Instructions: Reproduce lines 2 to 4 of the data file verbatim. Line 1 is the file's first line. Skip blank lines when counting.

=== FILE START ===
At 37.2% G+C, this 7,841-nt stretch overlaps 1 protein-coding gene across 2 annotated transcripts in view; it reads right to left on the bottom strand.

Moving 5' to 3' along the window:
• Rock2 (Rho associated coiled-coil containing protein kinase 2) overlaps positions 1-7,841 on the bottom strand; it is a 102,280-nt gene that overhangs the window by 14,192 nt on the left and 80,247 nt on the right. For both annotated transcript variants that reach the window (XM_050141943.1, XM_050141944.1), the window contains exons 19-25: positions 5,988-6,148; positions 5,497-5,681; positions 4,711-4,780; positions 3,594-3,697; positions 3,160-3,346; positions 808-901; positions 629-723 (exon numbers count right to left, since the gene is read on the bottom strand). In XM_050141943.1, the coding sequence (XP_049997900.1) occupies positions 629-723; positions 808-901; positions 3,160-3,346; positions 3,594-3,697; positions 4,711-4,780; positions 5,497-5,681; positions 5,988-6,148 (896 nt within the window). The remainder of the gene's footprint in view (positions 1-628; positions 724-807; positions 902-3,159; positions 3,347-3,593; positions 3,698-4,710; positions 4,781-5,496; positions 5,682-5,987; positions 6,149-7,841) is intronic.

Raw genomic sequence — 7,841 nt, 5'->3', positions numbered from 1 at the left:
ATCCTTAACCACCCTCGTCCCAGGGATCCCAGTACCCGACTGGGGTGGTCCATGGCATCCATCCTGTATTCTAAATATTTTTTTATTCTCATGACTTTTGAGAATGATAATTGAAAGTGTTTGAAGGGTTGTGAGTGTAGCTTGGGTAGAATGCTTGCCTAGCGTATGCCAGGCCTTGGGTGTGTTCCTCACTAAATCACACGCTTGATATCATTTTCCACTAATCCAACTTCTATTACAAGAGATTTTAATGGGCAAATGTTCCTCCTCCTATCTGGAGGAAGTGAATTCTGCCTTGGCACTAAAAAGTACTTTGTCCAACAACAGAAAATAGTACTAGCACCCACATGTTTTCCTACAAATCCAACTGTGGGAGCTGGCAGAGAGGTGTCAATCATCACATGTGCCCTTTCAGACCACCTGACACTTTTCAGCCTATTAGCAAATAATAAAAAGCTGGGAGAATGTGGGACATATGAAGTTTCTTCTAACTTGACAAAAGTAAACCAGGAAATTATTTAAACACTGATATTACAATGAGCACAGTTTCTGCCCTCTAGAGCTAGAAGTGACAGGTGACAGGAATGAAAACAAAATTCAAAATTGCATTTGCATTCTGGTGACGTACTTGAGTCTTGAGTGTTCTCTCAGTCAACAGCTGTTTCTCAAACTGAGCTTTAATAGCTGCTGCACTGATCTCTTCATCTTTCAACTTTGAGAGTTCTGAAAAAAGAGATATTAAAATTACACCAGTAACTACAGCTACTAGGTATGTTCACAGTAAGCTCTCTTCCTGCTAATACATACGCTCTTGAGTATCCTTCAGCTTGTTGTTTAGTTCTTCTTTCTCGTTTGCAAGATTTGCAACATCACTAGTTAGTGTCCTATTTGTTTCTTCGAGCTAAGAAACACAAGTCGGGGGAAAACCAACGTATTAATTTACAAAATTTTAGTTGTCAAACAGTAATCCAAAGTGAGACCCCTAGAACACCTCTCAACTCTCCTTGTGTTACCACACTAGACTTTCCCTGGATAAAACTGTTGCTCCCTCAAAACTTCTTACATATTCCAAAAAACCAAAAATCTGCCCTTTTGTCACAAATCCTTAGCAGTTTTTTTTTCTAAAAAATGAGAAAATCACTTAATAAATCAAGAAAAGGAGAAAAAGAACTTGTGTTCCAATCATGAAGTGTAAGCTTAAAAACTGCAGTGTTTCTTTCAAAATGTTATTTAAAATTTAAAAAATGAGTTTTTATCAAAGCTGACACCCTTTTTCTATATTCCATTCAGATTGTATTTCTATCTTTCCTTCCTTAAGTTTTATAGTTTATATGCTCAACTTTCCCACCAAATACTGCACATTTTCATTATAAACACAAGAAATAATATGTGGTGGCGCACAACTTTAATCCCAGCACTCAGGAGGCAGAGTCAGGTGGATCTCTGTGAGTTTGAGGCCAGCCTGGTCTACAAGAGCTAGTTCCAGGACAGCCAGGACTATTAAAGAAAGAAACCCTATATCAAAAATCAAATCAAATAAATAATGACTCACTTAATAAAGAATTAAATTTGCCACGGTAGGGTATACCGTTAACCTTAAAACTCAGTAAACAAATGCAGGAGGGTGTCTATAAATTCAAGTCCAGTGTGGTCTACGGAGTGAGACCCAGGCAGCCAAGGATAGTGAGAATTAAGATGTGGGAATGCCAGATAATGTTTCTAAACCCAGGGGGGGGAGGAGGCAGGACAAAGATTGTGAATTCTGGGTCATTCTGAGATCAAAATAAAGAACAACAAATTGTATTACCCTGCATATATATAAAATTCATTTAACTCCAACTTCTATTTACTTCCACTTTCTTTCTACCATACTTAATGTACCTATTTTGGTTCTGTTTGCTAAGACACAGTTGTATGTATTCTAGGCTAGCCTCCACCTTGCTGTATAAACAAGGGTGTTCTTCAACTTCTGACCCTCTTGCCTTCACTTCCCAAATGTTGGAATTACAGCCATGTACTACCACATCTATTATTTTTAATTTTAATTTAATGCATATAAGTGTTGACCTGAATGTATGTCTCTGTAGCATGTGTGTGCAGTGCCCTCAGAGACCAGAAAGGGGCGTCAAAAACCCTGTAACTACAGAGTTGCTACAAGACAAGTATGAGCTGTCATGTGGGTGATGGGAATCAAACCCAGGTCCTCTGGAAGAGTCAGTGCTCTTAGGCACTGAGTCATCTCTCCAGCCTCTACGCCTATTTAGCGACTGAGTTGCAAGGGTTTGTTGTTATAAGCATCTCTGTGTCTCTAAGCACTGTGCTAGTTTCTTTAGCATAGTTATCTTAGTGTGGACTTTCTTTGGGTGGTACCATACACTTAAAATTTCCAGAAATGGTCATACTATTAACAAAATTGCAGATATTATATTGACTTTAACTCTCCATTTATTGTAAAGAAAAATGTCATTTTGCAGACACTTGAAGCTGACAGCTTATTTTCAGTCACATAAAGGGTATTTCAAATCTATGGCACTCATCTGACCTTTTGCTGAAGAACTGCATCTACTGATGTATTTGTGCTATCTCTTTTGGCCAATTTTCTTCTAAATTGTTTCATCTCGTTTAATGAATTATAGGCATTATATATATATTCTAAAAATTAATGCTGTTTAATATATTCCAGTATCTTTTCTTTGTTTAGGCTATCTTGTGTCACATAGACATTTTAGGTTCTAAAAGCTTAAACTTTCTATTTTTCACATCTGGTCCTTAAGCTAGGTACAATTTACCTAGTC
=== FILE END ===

Moving 5' to 3' along the window:
• Rock2 (Rho associated coiled-coil containing protein kinase 2) overlaps positions 1-7,841 on the bottom strand; it is a 102,280-nt gene that overhangs the window by 14,192 nt on the left and 80,247 nt on the right. For both annotated transcript variants that reach the window (XM_050141943.1, XM_050141944.1), the window contains exons 19-25: positions 5,988-6,148; positions 5,497-5,681; positions 4,711-4,780; positions 3,594-3,697; positions 3,160-3,346; positions 808-901; positions 629-723 (exon numbers count right to left, since the gene is read on the bottom strand). In XM_050141943.1, the coding sequence (XP_049997900.1) occupies positions 629-723; positions 808-901; positions 3,160-3,346; positions 3,594-3,697; positions 4,711-4,780; positions 5,497-5,681; positions 5,988-6,148 (896 nt within the window). The remainder of the gene's footprint in view (positions 1-628; positions 724-807; positions 902-3,159; positions 3,347-3,593; positions 3,698-4,710; positions 4,781-5,496; positions 5,682-5,987; positions 6,149-7,841) is intronic.

Raw genomic sequence — 7,841 nt, 5'->3', positions numbered from 1 at the left: